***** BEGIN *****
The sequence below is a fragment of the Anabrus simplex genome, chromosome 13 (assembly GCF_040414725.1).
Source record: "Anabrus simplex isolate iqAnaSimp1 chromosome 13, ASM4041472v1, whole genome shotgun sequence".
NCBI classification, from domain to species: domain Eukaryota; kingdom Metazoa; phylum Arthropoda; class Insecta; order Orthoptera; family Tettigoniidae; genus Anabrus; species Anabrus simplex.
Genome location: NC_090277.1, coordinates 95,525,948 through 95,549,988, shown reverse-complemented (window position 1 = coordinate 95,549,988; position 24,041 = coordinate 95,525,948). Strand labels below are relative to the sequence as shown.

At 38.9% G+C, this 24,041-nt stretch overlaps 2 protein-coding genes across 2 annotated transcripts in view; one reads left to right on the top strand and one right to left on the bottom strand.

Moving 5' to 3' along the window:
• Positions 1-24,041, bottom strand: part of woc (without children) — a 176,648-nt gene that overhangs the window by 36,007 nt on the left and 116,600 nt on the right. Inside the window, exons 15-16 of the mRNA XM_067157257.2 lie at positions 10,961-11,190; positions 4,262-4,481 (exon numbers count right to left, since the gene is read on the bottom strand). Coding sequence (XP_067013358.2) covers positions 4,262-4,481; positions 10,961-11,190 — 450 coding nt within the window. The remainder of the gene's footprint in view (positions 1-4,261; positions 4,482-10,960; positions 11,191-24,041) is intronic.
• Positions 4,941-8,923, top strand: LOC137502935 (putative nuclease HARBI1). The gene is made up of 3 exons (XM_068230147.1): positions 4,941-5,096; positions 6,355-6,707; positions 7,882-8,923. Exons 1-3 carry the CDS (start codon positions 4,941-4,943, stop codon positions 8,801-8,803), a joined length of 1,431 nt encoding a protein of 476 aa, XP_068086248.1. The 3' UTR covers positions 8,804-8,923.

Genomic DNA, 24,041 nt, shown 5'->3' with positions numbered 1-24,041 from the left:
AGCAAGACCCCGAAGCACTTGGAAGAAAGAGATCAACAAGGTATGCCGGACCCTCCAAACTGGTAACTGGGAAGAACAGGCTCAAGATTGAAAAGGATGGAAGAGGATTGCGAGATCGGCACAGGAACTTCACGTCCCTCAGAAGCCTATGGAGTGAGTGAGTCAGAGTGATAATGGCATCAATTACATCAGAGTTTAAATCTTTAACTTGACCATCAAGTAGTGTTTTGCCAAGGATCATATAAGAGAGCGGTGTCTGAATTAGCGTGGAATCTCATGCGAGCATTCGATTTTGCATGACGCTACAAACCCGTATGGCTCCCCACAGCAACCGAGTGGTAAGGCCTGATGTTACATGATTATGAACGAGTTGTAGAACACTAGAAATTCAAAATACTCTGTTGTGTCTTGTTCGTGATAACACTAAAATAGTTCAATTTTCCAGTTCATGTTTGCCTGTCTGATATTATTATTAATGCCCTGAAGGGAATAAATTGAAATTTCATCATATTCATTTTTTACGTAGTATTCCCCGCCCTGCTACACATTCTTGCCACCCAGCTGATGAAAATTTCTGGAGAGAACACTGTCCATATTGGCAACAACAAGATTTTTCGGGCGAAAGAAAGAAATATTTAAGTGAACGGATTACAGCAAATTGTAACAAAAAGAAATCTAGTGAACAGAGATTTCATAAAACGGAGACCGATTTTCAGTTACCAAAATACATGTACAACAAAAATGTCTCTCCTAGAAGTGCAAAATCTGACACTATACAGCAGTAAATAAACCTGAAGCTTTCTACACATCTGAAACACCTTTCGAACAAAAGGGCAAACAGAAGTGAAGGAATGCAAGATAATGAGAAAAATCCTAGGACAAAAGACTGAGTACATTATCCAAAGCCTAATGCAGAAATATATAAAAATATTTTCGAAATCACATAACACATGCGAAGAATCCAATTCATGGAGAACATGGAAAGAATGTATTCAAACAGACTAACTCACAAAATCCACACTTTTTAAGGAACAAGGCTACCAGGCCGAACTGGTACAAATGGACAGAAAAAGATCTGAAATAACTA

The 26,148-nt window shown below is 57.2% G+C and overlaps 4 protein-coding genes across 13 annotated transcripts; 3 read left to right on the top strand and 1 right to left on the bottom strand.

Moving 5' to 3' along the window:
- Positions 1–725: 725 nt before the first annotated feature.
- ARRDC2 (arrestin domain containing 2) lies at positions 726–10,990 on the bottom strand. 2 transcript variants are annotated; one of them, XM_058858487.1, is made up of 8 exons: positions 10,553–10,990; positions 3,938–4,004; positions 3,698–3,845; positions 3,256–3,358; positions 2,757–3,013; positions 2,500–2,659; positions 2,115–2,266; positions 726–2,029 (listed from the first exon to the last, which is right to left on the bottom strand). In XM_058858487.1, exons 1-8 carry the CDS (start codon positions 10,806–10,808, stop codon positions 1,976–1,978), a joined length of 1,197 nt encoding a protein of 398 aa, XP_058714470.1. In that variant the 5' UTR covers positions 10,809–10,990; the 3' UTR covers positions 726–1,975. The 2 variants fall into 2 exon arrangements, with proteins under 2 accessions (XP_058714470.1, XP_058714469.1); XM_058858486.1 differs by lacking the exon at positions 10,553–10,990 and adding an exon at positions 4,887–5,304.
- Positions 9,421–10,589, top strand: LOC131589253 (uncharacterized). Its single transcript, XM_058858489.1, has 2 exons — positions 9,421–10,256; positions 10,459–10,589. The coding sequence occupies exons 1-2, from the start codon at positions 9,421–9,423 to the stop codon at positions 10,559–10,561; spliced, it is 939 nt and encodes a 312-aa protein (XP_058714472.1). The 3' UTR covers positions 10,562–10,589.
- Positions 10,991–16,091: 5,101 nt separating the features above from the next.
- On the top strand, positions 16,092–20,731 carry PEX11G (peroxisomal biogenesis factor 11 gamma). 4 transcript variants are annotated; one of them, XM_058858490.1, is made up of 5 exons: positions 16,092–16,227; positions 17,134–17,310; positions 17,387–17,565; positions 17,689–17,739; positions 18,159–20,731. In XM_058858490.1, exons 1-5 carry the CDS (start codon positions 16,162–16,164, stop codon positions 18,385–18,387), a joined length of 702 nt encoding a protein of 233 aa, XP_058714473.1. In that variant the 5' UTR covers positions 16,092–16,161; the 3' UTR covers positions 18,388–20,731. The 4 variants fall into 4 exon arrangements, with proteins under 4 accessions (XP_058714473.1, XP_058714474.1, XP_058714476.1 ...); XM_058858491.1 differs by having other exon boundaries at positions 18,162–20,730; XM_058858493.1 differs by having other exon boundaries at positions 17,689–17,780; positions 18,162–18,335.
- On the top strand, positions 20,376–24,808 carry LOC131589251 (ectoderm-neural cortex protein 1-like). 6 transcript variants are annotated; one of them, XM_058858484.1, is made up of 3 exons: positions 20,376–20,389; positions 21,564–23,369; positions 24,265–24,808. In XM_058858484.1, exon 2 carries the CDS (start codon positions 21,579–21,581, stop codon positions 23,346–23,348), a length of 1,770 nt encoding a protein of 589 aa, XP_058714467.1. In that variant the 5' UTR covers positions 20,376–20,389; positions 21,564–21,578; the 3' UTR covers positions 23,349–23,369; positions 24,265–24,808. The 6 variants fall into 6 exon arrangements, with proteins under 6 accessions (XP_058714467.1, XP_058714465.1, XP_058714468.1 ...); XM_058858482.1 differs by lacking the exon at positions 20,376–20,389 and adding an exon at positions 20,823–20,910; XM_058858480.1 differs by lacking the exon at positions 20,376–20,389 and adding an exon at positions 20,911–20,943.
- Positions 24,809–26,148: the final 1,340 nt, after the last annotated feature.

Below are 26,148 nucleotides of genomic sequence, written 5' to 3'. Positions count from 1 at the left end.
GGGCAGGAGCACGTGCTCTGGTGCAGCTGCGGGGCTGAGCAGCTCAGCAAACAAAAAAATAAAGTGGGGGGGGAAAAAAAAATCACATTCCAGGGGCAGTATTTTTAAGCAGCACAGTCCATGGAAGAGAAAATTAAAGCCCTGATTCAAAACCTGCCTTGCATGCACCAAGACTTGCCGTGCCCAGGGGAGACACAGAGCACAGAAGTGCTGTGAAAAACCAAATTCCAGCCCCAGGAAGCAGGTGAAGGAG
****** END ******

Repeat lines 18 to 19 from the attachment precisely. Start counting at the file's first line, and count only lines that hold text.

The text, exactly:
- On the top strand, positions 20,376–24,808 carry LOC131589251 (ectoderm-neural cortex protein 1-like). 6 transcript variants are annotated; one of them, XM_058858484.1, is made up of 3 exons: positions 20,376–20,389; positions 21,564–23,369; positions 24,265–24,808. In XM_058858484.1, exon 2 carries the CDS (start codon positions 21,579–21,581, stop codon positions 23,346–23,348), a length of 1,770 nt encoding a protein of 589 aa, XP_058714467.1. In that variant the 5' UTR covers positions 20,376–20,389; positions 21,564–21,578; the 3' UTR covers positions 23,349–23,369; positions 24,265–24,808. The 6 variants fall into 6 exon arrangements, with proteins under 6 accessions (XP_058714467.1, XP_058714465.1, XP_058714468.1 ...); XM_058858482.1 differs by lacking the exon at positions 20,376–20,389 and adding an exon at positions 20,823–20,910; XM_058858480.1 differs by lacking the exon at positions 20,376–20,389 and adding an exon at positions 20,911–20,943.
- Positions 24,809–26,148: the final 1,340 nt, after the last annotated feature.